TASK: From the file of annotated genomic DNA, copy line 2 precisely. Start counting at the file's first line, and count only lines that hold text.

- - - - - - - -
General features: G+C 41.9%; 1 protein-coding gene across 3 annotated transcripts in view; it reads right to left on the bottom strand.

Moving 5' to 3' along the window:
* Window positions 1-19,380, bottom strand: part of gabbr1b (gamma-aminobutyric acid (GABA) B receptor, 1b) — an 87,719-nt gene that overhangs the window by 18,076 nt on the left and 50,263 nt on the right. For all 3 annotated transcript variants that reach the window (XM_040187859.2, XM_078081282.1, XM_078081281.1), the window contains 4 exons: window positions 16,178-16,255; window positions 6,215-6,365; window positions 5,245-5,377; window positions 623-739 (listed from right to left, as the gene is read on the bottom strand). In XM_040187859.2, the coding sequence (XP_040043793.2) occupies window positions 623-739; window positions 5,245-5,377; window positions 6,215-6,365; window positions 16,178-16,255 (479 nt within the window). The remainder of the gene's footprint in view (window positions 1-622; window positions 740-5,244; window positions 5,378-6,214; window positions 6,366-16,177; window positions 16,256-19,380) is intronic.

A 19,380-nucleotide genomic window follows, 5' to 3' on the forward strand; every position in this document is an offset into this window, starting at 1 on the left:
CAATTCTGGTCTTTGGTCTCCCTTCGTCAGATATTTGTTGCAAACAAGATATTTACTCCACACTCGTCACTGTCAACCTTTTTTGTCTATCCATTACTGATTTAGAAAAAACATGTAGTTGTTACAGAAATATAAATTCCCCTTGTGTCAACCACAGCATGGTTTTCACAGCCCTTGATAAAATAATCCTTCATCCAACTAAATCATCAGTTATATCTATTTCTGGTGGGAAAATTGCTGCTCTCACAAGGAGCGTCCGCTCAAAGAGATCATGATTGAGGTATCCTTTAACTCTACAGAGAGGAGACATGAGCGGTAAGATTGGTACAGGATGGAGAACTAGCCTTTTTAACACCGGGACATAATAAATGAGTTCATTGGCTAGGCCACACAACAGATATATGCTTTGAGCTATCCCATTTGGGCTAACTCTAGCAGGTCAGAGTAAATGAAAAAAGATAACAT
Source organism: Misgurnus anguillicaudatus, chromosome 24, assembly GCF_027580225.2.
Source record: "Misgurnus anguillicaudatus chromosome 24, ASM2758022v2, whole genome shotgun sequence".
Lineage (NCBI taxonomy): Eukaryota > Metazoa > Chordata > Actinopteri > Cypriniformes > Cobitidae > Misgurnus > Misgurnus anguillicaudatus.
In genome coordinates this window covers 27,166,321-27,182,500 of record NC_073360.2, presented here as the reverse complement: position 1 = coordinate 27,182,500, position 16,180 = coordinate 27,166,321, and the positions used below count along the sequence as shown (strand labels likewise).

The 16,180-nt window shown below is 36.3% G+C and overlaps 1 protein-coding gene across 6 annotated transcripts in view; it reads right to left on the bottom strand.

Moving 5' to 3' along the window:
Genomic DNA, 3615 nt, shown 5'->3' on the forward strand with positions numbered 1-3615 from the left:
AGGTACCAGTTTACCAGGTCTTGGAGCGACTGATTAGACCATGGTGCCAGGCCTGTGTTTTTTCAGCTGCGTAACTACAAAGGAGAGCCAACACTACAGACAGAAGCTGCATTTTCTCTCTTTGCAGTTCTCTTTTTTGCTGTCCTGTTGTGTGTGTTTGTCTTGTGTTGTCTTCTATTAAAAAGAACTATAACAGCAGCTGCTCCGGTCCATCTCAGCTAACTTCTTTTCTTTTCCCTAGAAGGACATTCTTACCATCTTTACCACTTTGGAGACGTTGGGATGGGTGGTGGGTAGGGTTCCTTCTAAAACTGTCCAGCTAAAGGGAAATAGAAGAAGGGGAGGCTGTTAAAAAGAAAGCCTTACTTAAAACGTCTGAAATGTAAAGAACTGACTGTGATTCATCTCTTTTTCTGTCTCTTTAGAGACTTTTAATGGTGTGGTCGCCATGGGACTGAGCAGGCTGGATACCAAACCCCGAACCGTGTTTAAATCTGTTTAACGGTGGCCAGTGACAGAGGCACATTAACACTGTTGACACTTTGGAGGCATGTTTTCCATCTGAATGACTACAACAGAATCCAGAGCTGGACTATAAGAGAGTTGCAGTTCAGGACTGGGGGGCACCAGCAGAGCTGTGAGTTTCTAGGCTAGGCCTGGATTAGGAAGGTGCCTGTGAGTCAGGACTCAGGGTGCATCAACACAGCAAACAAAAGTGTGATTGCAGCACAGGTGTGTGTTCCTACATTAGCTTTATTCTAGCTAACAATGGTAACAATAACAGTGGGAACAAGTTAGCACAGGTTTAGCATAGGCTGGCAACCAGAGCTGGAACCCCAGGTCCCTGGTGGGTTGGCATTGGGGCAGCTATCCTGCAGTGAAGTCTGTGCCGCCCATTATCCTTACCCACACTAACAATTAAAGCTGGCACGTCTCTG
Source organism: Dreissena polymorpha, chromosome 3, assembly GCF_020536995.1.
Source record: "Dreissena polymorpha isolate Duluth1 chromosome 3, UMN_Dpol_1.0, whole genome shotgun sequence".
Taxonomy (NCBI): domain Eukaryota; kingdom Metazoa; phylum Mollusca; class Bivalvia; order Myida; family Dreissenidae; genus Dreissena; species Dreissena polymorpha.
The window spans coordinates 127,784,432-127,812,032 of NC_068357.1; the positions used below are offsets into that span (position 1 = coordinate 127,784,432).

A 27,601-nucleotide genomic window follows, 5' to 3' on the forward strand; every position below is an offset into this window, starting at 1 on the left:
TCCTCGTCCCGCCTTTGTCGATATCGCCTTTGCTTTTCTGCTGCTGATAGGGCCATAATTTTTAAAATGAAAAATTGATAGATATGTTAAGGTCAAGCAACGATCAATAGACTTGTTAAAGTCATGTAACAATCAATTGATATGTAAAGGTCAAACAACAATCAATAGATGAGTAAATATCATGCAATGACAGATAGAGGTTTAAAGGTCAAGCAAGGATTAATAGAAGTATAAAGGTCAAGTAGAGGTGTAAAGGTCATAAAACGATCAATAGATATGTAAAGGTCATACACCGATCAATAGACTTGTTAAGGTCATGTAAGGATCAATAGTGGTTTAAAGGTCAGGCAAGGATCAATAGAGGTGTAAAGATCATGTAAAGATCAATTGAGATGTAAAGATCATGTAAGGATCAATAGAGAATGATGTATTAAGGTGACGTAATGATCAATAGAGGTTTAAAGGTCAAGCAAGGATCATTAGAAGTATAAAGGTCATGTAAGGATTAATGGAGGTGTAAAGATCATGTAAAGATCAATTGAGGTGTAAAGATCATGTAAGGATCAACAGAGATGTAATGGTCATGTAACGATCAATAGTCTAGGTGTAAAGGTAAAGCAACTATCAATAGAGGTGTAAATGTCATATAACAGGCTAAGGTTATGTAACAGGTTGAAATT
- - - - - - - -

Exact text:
Moving 5' to 3' along the window: